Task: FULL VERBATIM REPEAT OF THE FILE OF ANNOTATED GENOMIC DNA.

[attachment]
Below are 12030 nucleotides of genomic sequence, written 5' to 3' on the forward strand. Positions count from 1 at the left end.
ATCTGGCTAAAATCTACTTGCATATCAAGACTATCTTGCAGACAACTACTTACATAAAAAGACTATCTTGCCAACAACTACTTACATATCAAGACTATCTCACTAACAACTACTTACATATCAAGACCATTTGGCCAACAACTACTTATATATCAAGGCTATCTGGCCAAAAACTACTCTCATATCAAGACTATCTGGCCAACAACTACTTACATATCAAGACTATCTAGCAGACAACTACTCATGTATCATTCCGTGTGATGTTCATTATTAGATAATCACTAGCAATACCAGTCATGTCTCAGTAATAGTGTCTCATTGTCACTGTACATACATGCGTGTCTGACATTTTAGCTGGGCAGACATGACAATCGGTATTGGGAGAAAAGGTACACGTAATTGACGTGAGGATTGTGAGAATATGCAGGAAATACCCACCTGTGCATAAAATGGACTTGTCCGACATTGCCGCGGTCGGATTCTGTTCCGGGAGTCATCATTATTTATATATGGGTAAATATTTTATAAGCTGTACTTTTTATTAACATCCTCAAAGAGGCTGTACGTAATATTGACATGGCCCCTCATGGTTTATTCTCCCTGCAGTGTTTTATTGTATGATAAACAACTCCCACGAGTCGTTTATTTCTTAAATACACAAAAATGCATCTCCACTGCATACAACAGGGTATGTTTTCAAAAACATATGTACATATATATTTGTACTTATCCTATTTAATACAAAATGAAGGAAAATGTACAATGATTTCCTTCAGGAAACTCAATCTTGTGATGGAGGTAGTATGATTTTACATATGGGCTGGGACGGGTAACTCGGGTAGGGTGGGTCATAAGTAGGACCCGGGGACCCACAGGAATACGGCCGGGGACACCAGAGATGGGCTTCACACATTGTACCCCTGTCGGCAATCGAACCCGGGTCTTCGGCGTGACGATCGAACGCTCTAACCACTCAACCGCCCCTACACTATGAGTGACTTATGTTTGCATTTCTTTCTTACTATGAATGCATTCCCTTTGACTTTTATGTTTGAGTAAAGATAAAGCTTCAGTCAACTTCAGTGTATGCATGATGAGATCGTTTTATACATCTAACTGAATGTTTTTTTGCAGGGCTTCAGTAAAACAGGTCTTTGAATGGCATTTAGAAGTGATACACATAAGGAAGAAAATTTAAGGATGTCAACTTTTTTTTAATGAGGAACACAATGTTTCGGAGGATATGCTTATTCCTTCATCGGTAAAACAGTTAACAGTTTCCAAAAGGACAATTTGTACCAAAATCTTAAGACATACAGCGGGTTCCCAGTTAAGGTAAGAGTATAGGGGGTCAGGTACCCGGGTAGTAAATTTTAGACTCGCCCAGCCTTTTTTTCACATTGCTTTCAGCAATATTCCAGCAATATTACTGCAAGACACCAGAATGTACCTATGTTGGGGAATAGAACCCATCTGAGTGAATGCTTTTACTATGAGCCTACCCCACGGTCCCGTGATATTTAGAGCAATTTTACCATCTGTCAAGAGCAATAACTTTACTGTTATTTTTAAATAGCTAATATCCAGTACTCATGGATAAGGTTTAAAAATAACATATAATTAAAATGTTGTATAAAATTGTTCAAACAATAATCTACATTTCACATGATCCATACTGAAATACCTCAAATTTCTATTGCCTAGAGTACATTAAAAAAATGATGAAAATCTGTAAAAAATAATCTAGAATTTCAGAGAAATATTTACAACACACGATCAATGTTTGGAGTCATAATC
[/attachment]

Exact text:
Below are 12030 nucleotides of genomic sequence, written 5' to 3' on the forward strand. Positions count from 1 at the left end.
ATCTGGCTAAAATCTACTTGCATATCAAGACTATCTTGCAGACAACTACTTACATAAAAAGACTATCTTGCCAACAACTACTTACATATCAAGACTATCTCACTAACAACTACTTACATATCAAGACCATTTGGCCAACAACTACTTATATATCAAGGCTATCTGGCCAAAAACTACTCTCATATCAAGACTATCTGGCCAACAACTACTTACATATCAAGACTATCTAGCAGACAACTACTCATGTATCATTCCGTGTGATGTTCATTATTAGATAATCACTAGCAATACCAGTCATGTCTCAGTAATAGTGTCTCATTGTCACTGTACATACATGCGTGTCTGACATTTTAGCTGGGCAGACATGACAATCGGTATTGGGAGAAAAGGTACACGTAATTGACGTGAGGATTGTGAGAATATGCAGGAAATACCCACCTGTGCATAAAATGGACTTGTCCGACATTGCCGCGGTCGGATTCTGTTCCGGGAGTCATCATTATTTATATATGGGTAAATATTTTATAAGCTGTACTTTTTATTAACATCCTCAAAGAGGCTGTACGTAATATTGACATGGCCCCTCATGGTTTATTCTCCCTGCAGTGTTTTATTGTATGATAAACAACTCCCACGAGTCGTTTATTTCTTAAATACACAAAAATGCATCTCCACTGCATACAACAGGGTATGTTTTCAAAAACATATGTACATATATATTTGTACTTATCCTATTTAATACAAAATGAAGGAAAATGTACAATGATTTCCTTCAGGAAACTCAATCTTGTGATGGAGGTAGTATGATTTTACATATGGGCTGGGACGGGTAACTCGGGTAGGGTGGGTCATAAGTAGGACCCGGGGACCCACAGGAATACGGCCGGGGACACCAGAGATGGGCTTCACACATTGTACCCCTGTCGGCAATCGAACCCGGGTCTTCGGCGTGACGATCGAACGCTCTAACCACTCAACCGCCCCTACACTATGAGTGACTTATGTTTGCATTTCTTTCTTACTATGAATGCATTCCCTTTGACTTTTATGTTTGAGTAAAGATAAAGCTTCAGTCAACTTCAGTGTATGCATGATGAGATCGTTTTATACATCTAACTGAATGTTTTTTTGCAGGGCTTCAGTAAAACAGGTCTTTGAATGGCATTTAGAAGTGATACACATAAGGAAGAAAATTTAAGGATGTCAACTTTTTTTTAATGAGGAACACAATGTTTCGGAGGATATGCTTATTCCTTCATCGGTAAAACAGTTAACAGTTTCCAAAAGGACAATTTGTACCAAAATCTTAAGACATACAGCGGGTTCCCAGTTAAGGTAAGAGTATAGGGGGTCAGGTACCCGGGTAGTAAATTTTAGACTCGCCCAGCCTTTTTTTCACATTGCTTTCAGCAATATTCCAGCAATATTACTGCAAGACACCAGAATGTACCTATGTTGGGGAATAGAACCCATCTGAGTGAATGCTTTTACTATGAGCCTACCCCACGGTCCCGTGATATTTAGAGCAATTTTACCATCTGTCAAGAGCAATAACTTTACTGTTATTTTTAAATAGCTAATATCCAGTACTCATGGATAAGGTTTAAAAATAACATATAATTAAAATGTTGTATAAAATTGTTCAAACAATAATCTACATTTCACATGATCCATACTGAAATACCTCAAATTTCTATTGCCTAGAGTACATTAAAAAAATGATGAAAATCTGTAAAAAATAATCTAGAATTTCAGAGAAATATTTACAACACACGATCAATGTTTGGAGTCATAATC